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My great-grandmother died in the 1918 flu epidemic. For the first time, I feel like I know her.

A 102-year-old document connects a family, from Italy to the U.S. and from past to present.

By Matt Crossman

I flew to Italy three years ago looking for my great-grandmother’s life story. Her name was Elvira Rigotti, née Stofella. While I knew the facts of her life — when she was born, when she moved to America, when she died — I didn’t know anything about the person who filled out the days in between. I thought that seeing where Elvira came from, walking where she walked and breathing where she breathed, would teach me more. I returned home with a little bit of flesh on what had been a skeleton.

Now, I feel closer to understanding her life than ever. She died in the Spanish flu pandemic of 1918.

Last week, I dug out my copy of Elvira’s death certificate. “Influenza,” written in cursive under “cause of death,” shouted across those 102 years. The “I” is capitalized. Every letter should have been. The 1918 pandemic killed 675,000 Americans and 25 to 50 million people worldwide.

As I held the death certificate, I felt its weight of sadness. My Grandma Rae was at Elvira’s bedside when she died. My great aunt, whom I called Aunt Vee, filled out the form, writing out the facts of her mother’s death. Words are misspelled. A few facts appear to be wrong. The certificate is gut-wrenching and clinical, real and ephemeral, sobering and startling.

That death certificate also reintroduced me to Grandma Rae and Aunt Vee. I’ve long admired them for surviving their tough childhoods. They could have fallen apart after they filed that certificate. But they persevered through an unprecedented time in modern history.

I didn’t understand how hard it was. I have a faint inkling now.


It’s amazing how we know things now. My great-grandmother’s story came to me via technology in a dizzying number of forms. A relative scanned, copied, and mailed Elvira’s death certificate. I used a search engine to find her birth record. At a centuries-old cemetery in Italy, I used a digital map on an outdoor touchscreen kiosk to look for family graves. I used GPS to navigate narrow roads in the Italian Alps to find Elvira’s village, whose population is in double digits. My brother’s DNA test sprinkled salt into a simmering soup.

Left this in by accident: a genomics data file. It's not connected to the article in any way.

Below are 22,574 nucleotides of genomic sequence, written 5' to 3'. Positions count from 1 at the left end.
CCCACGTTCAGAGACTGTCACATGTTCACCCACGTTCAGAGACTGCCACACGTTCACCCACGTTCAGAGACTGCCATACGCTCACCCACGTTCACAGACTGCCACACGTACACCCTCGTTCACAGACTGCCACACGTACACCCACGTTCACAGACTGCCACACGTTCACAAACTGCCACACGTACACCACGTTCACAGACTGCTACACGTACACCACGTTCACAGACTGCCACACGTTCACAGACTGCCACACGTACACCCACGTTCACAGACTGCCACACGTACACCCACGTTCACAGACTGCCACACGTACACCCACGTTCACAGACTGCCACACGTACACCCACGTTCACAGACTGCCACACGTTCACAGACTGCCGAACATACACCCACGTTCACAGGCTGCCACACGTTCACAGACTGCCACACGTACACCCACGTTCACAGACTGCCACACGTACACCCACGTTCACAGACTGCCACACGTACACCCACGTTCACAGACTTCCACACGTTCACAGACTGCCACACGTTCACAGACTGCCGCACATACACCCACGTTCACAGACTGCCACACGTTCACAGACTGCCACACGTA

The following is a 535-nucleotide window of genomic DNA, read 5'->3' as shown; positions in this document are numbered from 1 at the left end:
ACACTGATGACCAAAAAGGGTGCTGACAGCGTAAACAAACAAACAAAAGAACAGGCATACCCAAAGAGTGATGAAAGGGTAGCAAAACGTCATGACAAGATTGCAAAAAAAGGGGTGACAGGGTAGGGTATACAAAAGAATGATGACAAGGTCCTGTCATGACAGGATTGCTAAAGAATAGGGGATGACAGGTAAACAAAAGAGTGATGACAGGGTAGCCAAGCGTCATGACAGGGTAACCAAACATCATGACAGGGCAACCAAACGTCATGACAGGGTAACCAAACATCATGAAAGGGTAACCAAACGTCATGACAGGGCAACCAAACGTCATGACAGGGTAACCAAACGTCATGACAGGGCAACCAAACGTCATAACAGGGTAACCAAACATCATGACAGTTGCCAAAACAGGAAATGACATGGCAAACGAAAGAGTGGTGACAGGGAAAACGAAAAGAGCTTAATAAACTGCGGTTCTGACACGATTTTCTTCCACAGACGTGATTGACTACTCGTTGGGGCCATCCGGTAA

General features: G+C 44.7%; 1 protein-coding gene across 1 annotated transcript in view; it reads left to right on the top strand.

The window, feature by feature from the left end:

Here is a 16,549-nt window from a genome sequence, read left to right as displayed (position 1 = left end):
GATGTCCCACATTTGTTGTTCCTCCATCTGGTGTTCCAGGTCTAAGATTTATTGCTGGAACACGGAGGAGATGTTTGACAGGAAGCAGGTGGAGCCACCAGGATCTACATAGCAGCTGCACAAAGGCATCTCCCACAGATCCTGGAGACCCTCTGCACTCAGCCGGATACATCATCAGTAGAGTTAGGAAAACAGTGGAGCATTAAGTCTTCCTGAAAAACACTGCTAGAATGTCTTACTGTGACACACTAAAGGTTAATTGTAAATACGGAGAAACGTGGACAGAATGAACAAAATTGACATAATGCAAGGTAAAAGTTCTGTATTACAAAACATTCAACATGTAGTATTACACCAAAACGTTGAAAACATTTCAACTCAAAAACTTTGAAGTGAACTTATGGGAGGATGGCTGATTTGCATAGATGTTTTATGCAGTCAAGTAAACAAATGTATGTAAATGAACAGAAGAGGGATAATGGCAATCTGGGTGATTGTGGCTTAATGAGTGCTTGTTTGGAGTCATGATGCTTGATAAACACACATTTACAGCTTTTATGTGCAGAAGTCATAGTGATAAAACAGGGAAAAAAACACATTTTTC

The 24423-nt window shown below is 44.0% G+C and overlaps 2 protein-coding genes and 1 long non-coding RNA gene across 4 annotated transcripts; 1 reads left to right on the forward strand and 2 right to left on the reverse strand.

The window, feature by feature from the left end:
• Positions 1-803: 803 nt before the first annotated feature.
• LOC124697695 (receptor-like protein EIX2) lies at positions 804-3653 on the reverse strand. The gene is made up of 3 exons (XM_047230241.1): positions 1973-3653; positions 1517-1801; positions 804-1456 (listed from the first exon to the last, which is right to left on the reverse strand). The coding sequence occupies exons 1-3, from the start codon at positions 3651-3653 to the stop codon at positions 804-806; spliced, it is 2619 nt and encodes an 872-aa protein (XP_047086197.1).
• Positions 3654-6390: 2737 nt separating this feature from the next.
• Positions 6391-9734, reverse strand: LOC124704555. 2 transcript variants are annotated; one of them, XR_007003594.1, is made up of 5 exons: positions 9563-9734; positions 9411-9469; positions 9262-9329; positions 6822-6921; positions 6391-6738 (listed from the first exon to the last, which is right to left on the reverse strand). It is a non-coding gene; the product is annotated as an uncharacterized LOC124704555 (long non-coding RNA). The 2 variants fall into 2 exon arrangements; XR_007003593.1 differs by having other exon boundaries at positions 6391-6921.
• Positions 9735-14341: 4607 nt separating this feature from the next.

Elvira Stofella was born in what is now northern Italy in 1863, on the 25th of either October or November. She fell in love with a bricklayer named Giovanni Rigotti, and they married January 8, 1890, when she was 26 and he was 28. She gave birth to their first child, Enrico, on June 3, 1891.

“Princess” was the only description I have ever heard of her. The origin of it is murky: I heard it from my aunt, who heard it from my grandma. There’s a hint that maybe Elvira’s family was wealthy back home, but that’s just a guess.

I picture Elvira as beautiful and regal, snuggling young Enrico throughout the long trip across the Atlantic.

In the summer of 1893, Elvira, Enrico, and 499 other souls boarded the Red Star Line’s Westernland in Antwerp, Belgium, bound for America. I picture Elvira as beautiful and regal, snuggling young Enrico throughout the long trip. She was eager, I’m sure, to see Giovanni again; he had journeyed across the Atlantic two years earlier and taken a job in a Pennsylvania mine. I wonder if she understood what Pennsylvania was, or if she just thought “AMERICA!” and dreamed big dreams.

The ship arrived in New York City on July 5, 1893, and the princess lived a hard life here.

Enrico died as a boy; I don’t know how or when. Giovanni died of a heart attack at 48 on Sept. 19, 1909. Elvira was pregnant with their ninth child. She named the baby John — an Americanization that Giovanni had adopted for himself. Young John died three days before Christmas in 1910. That left Elvira a widow who had buried two sons by the time she was 47, one year younger than I am today.

In 1918, an influenza pandemic — known as Spanish flu because Spanish newspapers were among the first to report it — ripped through Pennsylvania, the United States, and the world. The flu killed an estimated 60,000 Pennsylvanians, including 12,000 in Philadelphia alone, after the city held a war-bonds parade on Sept. 28, 1918, and the flu jumped from one reveler to the next.